Canada’s pseudo-left Fightback promotes trade unions and NDP

By Roger Jordan and Keith Jones
30 July 2015

In its response to the recently concluded strikes at University of Toronto (UofT) and York University, Canada’s pseudo-left Fightback group has sought to boost the authority of the pro-capitalist, pro-austerity trade unions, hailing the strikes’ outcome as a tremendous victory.

The strikes began early in March, when around 3,600 teaching assistants and part-time instructors at York and 6,400 at UofT voted for job action to defeat their respective employers’ concession demands. The CUPE (Canadian Union of Public Employees) trade union went to work immediately to isolate and divide the striking workers and ensure that the strikes did not become the catalyst for a broader challenge to the Ontario Liberal governments’ social spending cuts.

At UofT, the union forced the strikers to go back to work following an agreement to have all outstanding contract issues determined by an arbitrator appointed by Kathleen Wynne’s Liberal government. At York, CUPE officials used some modest concessions from management to broker a deal to shut down the strike. Even these extremely limited gains were achieved only because the workers resisted efforts by CUPE to impose a contract after the strike had been underway for barely a week. Nonetheless, the teaching assistants at York, as at UofT, will continue to work for poverty wages, earning well below Ontario’s paltry official poverty line of $19,000 per year.

This did not stop Fightback from enthusing over the supposed victory that had been achieved. In an article published as the workers returned to their jobs, Fightback declared, “Toronto university strikes victorious: austerity can be defeated.” The workers had made “important advances at the bargaining table,” the article crowed. This proved, in the words of an earlier Fightback article, that cuts and concessions could be successfully opposed through “bold and militant strike action” under CUPE’s leadership.

But when it came to actually discussing the contracts’ details even Fightback found itself hard-pressed to paint the strikes’ outcome in glowing colours. At York, the maintenance of tuition indexation merely represented the continuation of a measure secured in 2001. And at UofT any alleged gains were dependent on the decision of the arbitrator to be appointed by the Liberal provincial government—a government that is implementing sweeping social spending cuts and has repeatedly used strikebreaking legislation to impose concessionary contracts on public sector worker.

The Fightback article pathetically claimed, “In general, we at Fightback do not support binding arbitration as it takes away the workers’ right to democratically determine their final contract. Nonetheless, it should be said that the UofT administration did not want to take the road of binding arbitration, nor make any concessions. It can therefore be clearly stated that UofT workers are returning with their heads held high, having won a partial victory and made a strong show of strength.”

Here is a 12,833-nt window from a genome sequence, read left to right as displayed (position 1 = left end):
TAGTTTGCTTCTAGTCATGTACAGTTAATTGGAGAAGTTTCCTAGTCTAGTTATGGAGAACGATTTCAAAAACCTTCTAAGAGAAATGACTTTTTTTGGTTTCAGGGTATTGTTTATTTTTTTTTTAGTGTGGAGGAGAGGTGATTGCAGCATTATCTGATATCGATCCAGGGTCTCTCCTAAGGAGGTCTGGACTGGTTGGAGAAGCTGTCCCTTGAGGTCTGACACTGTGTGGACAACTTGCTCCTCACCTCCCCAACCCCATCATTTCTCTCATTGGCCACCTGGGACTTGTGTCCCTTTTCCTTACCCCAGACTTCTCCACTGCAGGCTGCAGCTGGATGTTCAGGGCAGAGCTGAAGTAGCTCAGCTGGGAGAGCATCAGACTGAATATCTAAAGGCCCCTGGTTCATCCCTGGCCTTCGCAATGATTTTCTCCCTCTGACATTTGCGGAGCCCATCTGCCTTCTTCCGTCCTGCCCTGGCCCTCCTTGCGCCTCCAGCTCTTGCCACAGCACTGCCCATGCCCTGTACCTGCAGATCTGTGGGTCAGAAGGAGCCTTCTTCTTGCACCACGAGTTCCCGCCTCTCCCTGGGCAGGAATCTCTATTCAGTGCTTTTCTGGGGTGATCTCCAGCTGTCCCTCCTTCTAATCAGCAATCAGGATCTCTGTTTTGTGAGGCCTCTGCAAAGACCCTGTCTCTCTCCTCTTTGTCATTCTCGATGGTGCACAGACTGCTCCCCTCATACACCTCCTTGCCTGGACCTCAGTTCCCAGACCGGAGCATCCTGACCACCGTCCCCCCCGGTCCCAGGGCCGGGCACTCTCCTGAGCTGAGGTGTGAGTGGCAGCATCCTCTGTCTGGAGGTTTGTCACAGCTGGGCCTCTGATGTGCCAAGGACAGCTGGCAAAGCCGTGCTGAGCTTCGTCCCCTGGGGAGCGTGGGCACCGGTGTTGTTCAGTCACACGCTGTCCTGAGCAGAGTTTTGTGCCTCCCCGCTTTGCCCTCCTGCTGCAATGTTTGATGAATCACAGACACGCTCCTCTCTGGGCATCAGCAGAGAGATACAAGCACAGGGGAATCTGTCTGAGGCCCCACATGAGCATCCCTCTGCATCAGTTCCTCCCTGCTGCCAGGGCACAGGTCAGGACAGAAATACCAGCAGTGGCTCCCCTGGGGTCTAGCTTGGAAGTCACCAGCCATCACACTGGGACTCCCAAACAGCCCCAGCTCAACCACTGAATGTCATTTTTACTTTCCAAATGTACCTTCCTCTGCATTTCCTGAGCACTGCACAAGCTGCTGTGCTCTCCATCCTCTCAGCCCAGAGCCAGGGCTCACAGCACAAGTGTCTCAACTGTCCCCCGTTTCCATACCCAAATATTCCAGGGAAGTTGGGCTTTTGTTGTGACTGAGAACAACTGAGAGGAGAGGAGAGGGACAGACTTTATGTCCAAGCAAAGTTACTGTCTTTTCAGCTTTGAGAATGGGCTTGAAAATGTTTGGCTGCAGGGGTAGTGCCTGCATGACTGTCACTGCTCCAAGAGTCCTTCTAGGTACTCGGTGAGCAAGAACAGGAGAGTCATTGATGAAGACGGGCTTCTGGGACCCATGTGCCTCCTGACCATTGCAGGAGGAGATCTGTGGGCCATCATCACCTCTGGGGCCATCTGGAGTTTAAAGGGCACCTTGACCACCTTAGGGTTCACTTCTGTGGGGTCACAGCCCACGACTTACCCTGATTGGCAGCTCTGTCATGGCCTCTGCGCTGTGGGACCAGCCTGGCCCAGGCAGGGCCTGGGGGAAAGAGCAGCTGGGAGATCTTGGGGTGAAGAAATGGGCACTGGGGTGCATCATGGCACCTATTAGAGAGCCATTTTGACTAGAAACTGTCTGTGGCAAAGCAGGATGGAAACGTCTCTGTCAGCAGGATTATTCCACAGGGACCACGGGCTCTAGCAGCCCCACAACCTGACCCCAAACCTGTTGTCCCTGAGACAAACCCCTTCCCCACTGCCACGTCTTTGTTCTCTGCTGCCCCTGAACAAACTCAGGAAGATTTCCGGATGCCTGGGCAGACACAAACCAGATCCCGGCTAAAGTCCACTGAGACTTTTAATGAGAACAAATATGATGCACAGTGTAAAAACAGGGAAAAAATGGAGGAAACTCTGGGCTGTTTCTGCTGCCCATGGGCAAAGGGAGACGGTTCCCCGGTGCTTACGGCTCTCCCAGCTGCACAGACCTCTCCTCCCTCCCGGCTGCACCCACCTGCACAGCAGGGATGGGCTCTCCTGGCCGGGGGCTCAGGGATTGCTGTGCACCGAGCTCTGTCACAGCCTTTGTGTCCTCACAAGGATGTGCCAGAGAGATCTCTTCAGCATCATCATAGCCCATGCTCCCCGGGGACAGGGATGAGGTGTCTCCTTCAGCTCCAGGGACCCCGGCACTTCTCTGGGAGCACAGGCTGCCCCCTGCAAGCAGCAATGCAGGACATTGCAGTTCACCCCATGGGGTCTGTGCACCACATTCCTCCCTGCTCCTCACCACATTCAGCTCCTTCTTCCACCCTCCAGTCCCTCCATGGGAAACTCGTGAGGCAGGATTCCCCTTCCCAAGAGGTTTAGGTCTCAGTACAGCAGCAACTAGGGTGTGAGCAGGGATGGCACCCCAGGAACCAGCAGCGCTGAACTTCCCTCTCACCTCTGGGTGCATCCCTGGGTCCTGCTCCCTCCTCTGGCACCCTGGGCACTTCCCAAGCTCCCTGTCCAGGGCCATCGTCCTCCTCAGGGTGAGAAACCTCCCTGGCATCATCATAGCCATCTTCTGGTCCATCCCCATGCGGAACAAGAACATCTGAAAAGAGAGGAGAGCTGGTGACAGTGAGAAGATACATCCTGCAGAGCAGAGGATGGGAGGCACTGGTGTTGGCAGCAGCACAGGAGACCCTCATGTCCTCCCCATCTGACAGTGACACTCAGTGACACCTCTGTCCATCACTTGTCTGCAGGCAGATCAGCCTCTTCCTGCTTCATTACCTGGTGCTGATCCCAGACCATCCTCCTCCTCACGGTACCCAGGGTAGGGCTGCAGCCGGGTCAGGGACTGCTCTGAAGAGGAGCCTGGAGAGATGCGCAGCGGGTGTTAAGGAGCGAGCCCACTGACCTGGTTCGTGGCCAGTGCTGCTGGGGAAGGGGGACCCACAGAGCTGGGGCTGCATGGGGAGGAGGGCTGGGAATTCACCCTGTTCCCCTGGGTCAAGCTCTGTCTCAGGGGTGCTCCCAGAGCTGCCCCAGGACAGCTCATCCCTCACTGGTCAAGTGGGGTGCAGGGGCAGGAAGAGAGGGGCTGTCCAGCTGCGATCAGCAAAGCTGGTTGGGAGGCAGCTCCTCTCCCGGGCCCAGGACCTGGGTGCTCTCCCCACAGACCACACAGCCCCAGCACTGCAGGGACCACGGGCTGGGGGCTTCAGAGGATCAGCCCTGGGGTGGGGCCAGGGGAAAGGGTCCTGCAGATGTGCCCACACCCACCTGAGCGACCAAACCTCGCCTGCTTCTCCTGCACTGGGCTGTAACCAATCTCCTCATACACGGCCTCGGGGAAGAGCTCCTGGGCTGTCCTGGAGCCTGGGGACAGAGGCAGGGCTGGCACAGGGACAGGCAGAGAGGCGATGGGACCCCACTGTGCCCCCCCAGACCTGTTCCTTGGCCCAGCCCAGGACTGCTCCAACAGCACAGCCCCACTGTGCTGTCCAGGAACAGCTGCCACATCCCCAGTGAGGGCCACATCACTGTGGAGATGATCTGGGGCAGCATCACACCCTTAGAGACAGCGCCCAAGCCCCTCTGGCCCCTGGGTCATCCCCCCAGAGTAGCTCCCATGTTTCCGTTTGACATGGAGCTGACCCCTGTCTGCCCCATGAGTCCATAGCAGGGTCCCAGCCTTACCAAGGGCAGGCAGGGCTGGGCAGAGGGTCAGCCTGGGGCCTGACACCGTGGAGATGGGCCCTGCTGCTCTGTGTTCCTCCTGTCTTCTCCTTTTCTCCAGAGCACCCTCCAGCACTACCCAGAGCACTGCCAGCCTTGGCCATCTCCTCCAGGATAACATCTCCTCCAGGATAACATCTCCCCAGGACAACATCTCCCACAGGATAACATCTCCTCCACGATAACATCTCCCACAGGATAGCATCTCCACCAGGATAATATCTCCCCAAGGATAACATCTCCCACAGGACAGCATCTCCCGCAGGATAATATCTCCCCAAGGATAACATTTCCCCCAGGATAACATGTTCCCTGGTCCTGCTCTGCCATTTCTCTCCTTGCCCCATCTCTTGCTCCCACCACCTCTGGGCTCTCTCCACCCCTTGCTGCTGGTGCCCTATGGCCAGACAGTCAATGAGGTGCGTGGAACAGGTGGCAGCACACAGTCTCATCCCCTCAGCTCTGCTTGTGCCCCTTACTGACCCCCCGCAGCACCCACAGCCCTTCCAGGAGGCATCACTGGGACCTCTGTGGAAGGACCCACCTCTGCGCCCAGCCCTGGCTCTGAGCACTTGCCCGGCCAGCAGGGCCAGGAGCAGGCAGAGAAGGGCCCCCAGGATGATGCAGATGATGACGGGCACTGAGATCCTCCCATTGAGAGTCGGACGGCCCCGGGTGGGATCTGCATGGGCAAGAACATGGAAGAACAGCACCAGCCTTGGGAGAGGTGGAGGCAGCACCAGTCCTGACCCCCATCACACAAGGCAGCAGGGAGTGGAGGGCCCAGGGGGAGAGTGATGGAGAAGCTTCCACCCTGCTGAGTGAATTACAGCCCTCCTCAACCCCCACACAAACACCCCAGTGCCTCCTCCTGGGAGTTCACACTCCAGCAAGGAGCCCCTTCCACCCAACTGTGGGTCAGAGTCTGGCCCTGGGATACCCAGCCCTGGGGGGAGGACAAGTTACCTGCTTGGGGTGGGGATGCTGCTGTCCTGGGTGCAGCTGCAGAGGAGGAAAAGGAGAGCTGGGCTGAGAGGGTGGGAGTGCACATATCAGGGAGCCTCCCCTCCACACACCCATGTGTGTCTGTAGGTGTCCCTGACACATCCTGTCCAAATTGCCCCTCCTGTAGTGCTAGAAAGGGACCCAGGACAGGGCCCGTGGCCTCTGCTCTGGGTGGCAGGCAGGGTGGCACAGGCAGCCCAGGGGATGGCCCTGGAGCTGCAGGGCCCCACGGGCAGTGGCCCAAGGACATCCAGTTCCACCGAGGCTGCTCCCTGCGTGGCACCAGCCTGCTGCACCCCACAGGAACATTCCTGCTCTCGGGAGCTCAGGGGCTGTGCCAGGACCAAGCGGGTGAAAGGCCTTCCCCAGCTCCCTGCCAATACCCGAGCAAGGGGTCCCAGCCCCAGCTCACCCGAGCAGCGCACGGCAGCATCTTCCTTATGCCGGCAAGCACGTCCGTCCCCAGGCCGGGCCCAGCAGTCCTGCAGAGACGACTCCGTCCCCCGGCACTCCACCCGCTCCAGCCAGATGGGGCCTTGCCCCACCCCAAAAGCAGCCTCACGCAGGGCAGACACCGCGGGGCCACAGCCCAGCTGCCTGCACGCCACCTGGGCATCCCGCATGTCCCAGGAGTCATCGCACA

As could be expected, when the arbitrator unveiled his final decision earlier his month, all of the UofT administration’s demands were enshrined in the new contract.

Fightback’s claims of a “victory” were aimed at disguising the fact that once again the trade unions had done everything in their power to shut down a struggle which had the potential to initiate a broader working-class challenge to the austerity agenda being pursued by the provincial Liberal and federal Conservative governments. CUPE’s primary goal throughout was to isolate and quickly terminate the strikes, so as to prevent them from galvanizing opposition among public sector workers to the government’s wage freeze (the so-called “net zero” mandate) and from students and working people as a whole to the assault on higher education and public services.

Fearing the militancy of the strikers, CUPE’s national leadership took a leading role in the effort to shut down the strikes, and with the active support of the more militant-talking local leaderships, ensured the strikes were conducted as separate affairs and confined to the most narrow collective-bargaining perspective.

Fightback and the unions’ support for Ontario’s Liberal government

Throughout the strikes, Fightback’s role was to boost CUPE’s authority and cover up the fact that Ontario’s unions are close political allies of the provincial Liberal government.

According to Fightback, the Liberals posturing as “progressives” in the run up to the June 2014 provincial election “unfortunately, led many trade unions to mistakenly call for a strategic vote for the Liberals.”

This is thoroughly dishonest. The unions have been supporting the Liberals, who have formed Ontario’s government since 2003, for years. This has included forking over millions of dollars during every election campaign since 1999 to help fund third party, pro-Liberal advertising campaigns. And the unions have continued with this loyal support over the past five years, as the Liberals have implemented massive social spending cuts, slashed public sector workers’ real wages, criminalized teacher job action under Bill 115, and further reduced corporate taxes.